Harare - Zimbabwe on Wednesday opened the first sale of diamonds from its Marange fields since international regulators partially lifted a ban imposed after the military violently seized control of the mines.
About 900 000 carats valued at about $72 were on sale, according to Abbey Chikane, the monitor from the international Kimberley Process which is charged with preventing trade in "blood diamonds".
Buyers from the United States, Israel, Russia, Lebanon and India were at the auction at Harare's airport, some with pilots waiting to jet them out of the country afterwards.
"Indeed it is historic in that we have managed to satisfy the minimum requirements of the Kimberley Process," Prime Minister Morgan Tsvangirai said in opening the sale.
"We have put in place measures to ensure that we abide by the Kimberley Process principles and sell our diamonds in a transparent manner."
Kimberley last month ruled that Zimbabwe had ceased abuses by the military, which seized control of the Marange fields in late 2008, forcing out tens of thousands of small-scale miners.
Human rights groups say about 200 people died in the operation, and that soldiers then beat and raped villagers to force them to mine the gems in early 2009.
Kimberley blocked the sale of Marange diamonds in November last year, giving Zimbabwe until June to clean up its operations.
Zimbabwe has now contracted operations at Marange to two little-known South African firms, Mbada Diamonds and Canadile Miners, although the region near the Mozambican border remains a high-security zone with a strong military presence.
The Wednesday diamond sale will be audited by Ernst and Young. Chikane said the government's only role would be in presenting the stones to buyers.
"I have certified the goods and they are ready for export," he told AFP.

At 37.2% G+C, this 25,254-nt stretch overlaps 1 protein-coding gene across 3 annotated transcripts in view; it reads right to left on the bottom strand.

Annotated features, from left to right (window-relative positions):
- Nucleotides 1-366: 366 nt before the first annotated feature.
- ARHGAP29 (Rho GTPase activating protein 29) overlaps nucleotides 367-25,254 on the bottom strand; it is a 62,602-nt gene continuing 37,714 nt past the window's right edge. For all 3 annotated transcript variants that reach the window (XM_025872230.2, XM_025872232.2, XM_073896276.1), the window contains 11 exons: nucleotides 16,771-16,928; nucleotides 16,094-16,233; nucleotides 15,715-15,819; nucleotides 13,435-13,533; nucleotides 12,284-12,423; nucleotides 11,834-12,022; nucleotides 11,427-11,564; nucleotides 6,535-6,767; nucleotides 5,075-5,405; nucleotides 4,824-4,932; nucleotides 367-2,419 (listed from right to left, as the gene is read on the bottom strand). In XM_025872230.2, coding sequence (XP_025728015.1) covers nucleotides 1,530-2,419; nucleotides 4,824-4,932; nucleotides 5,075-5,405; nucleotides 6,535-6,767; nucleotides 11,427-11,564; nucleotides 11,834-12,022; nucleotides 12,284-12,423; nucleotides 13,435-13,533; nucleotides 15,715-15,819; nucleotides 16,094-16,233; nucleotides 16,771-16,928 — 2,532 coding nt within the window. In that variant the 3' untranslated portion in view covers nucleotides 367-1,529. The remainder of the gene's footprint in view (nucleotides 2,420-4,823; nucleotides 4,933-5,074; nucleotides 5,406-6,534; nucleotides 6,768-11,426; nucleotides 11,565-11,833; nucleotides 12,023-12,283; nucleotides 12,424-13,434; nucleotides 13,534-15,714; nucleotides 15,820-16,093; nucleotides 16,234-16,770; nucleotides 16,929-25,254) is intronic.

The current sale only includes gems mined over the last two months, since Chikane certified that Marange had complied with human rights standards.
Zimbabwe says it has a total of 4.5 million carats of diamonds in its stocks, which government values at $1.7bn - equivalent to more than half the national budget.
The sale is a rare point of agreement for Zimbabwe's unity government, formed last year by erstwhile opposition leader Tsvangirai and long-ruling President Robert Mugabe.
While critics fear that Mugabe will siphon off the diamond profits for his Zanu-PF party, Tsvangirai's party has pushed for the auction to shore up the state's dismal finances.
Some estimates predict that Marange could produce more than a billion dollars in diamonds a year, making it one of the biggest finds of the decade.
Zimbabwe has struggled to convince donors to provide direct budget support to the government. The Marange diamonds could prove a windfall that would help rebuild a country shattered by a decade of political unrest and economic collapse.
But finance minister Tendai Biti has highlighted the potential for abuse, telling parliament that none of the $30m in Marange sales ever reached the treasury before the ban last year.